(photo from sFlow.org)
The challenge of providing data center visibility and control requires that all network devices integrate the instrumentation needed for visibility and that software developers deliver solutions that convert the measurements into actionable intelligence.
Meeting this challenge involves a broad community of individuals and companies participating in the sFlow consortium and developing products based on the sFlow standard. The rapid changes taking place in data center networking are accelerating the adoption of sFlow and introducing large numbers of developers to sFlow technology. This article provides links to resources intended to help new developers get started with sFlow.
The sFlow.org web site is the first place developers should look for information, whether adding sFlow support to a network device, or developing an application to analyze sFlow. Join the sFlow mailing list to ask questions and connect with the sFlow community.
Familiarity with the sFlow version 5 standard is essential, even if you are using one of the following software libraries. A detailed understanding of the standard is critical when integrating the agent software with switch hardware to ensure that data is correctly collected and exported. When developing an sFlow analyzer, an understanding of the measurements ensures that the data is correctly interpreted.
Agent developers should not base their agent implementations on RFC 3176. The RFC describes sFlow version 4 and has been superseded by version 5. However, when developing an sFlow analyzer, both versions of sFlow should be supported since customers may have equipment exporting sFlow version 4.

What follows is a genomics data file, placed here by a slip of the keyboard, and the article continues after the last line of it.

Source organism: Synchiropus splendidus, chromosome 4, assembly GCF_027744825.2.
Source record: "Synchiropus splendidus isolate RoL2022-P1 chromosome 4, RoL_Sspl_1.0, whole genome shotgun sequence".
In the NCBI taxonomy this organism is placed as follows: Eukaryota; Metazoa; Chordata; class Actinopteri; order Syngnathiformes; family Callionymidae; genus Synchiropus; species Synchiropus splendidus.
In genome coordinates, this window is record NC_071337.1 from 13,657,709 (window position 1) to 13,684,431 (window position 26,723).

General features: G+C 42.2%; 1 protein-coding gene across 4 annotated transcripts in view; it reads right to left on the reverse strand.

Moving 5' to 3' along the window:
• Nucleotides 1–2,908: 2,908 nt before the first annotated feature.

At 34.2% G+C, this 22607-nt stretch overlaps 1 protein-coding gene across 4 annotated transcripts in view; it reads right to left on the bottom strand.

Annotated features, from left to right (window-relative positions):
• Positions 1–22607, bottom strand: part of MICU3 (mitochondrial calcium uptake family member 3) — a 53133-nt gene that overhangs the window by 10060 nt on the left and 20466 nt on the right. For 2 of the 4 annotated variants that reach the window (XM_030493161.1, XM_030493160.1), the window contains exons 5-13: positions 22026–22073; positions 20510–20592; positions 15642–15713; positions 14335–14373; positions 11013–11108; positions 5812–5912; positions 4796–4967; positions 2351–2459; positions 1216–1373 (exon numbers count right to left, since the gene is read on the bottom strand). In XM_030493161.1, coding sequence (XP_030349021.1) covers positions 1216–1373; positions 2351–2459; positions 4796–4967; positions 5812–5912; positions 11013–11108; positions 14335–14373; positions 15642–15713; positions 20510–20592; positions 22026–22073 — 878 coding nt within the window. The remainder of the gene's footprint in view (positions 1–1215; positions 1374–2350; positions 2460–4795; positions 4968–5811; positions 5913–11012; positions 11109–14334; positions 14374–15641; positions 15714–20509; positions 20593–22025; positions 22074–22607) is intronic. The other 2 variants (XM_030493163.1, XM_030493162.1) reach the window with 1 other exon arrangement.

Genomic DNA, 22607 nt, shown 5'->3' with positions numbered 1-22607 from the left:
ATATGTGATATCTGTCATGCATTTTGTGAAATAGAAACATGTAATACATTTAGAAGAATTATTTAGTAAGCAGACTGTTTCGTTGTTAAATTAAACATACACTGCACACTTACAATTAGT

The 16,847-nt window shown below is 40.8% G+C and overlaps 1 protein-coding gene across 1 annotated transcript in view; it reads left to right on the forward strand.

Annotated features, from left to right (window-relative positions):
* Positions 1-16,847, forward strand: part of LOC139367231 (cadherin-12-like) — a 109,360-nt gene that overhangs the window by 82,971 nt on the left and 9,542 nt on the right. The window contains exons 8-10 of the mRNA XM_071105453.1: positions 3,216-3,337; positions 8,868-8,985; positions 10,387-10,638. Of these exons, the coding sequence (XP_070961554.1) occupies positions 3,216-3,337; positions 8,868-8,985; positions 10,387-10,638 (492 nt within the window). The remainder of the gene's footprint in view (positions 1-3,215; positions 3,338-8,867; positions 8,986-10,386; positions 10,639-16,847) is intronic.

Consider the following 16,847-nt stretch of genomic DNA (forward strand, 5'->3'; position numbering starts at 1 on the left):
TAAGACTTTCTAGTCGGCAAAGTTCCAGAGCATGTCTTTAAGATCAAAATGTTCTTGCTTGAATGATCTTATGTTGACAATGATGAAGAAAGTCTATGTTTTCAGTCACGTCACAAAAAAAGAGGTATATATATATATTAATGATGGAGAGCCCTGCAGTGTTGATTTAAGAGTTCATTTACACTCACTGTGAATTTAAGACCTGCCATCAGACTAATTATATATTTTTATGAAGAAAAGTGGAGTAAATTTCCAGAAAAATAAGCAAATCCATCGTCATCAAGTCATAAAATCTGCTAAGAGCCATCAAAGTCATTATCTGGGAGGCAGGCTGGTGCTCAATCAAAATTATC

In addition to the standard, the paper Packet Sampling Basics, is worth reading in order to understand the theory behind sFlow's sampling mechanism.
The following resources are available for agent developers:
- Developer Tools, contains a free, open-source implementation of an sFlow agent that is the basis for a number of open source and commercial sFlow agent implementations. Building an agent using the sFlow Agent library saves time and ensures that the sFlow information is correctly and efficiently encoded. In addition to the agent source code, tools for testing and validating the correct function of the agent are included.
- Virtual Probe, a free, open-source, software probe for monitoring virtual switch traffic based on the sFlow Agent library.
- sFlow Toolkit, contains the sflowtool command line utility that decodes and prints sFlow records.
- sFlowTrend, a free, graphical sFlow analyzer. Testing the agent with sFlowTrend makes it easy to visually check the accuracy of the sFlow agent and ensure that it is correctly reporting traffic flows and interface counters.
The following software tools are helpful for sFlow analyzer developers:
- sFlow Toolkit, contains a command line tool, sflowtool, that decodes sFlow and can be used with scripting languages to perform sFlow analysis. The source code for sflowtool is a useful starting point for developing a C language sFlow analyzer.
- Net::sFlow, open-source Perl library for decoding sFlow version 4 and 5 datagrams.
- jsFlow, open-source Java library for decoding sFlow version 5 datagrams.
- Wireshark, open-source protocol analyzer. Familiarity with protocol analysis is an important skill for an sFlow developer since sFlow exports packet headers and decoding the packet headers is the responsibility of the sFlow analyzer. Examining traffic in Wireshark is a great way to develop a better understanding of protocol analysis and the information that can be extracted from the packet header.